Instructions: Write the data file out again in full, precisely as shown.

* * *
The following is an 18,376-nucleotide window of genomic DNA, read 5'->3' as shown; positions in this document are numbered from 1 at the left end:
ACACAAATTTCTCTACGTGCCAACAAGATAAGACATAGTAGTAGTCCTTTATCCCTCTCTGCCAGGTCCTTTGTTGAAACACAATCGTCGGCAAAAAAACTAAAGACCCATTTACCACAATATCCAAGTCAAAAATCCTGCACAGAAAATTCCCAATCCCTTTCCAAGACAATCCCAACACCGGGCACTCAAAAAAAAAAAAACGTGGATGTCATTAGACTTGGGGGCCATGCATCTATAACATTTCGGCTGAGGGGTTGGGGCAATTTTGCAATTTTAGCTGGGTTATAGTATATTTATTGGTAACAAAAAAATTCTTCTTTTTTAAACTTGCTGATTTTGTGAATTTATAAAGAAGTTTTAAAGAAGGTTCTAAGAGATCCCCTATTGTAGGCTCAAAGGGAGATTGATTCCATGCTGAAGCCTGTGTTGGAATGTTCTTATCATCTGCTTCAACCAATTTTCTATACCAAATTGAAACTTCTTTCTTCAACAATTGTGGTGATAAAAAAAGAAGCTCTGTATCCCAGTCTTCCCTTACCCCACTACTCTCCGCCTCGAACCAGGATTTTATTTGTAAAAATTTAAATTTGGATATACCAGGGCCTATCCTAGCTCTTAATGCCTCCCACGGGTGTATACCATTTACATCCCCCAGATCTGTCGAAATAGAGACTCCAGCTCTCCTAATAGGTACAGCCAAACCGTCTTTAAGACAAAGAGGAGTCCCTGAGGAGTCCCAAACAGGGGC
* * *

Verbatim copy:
The following is an 18,376-nucleotide window of genomic DNA, read 5'->3' as shown; positions in this document are numbered from 1 at the left end:
ACACAAATTTCTCTACGTGCCAACAAGATAAGACATAGTAGTAGTCCTTTATCCCTCTCTGCCAGGTCCTTTGTTGAAACACAATCGTCGGCAAAAAAACTAAAGACCCATTTACCACAATATCCAAGTCAAAAATCCTGCACAGAAAATTCCCAATCCCTTTCCAAGACAATCCCAACACCGGGCACTCAAAAAAAAAAAAACGTGGATGTCATTAGACTTGGGGGCCATGCATCTATAACATTTCGGCTGAGGGGTTGGGGCAATTTTGCAATTTTAGCTGGGTTATAGTATATTTATTGGTAACAAAAAAATTCTTCTTTTTTAAACTTGCTGATTTTGTGAATTTATAAAGAAGTTTTAAAGAAGGTTCTAAGAGATCCCCTATTGTAGGCTCAAAGGGAGATTGATTCCATGCTGAAGCCTGTGTTGGAATGTTCTTATCATCTGCTTCAACCAATTTTCTATACCAAATTGAAACTTCTTTCTTCAACAATTGTGGTGATAAAAAAAGAAGCTCTGTATCCCAGTCTTCCCTTACCCCACTACTCTCCGCCTCGAACCAGGATTTTATTTGTAAAAATTTAAATTTGGATATACCAGGGCCTATCCTAGCTCTTAATGCCTCCCACGGGTGTATACCATTTACATCCCCCAGATCTGTCGAAATAGAGACTCCAGCTCTCCTAATAGGTACAGCCAAACCGTCTTTAAGACAAAGAGGAGTCCCTGAGGAGTCCCAAACAGGGGC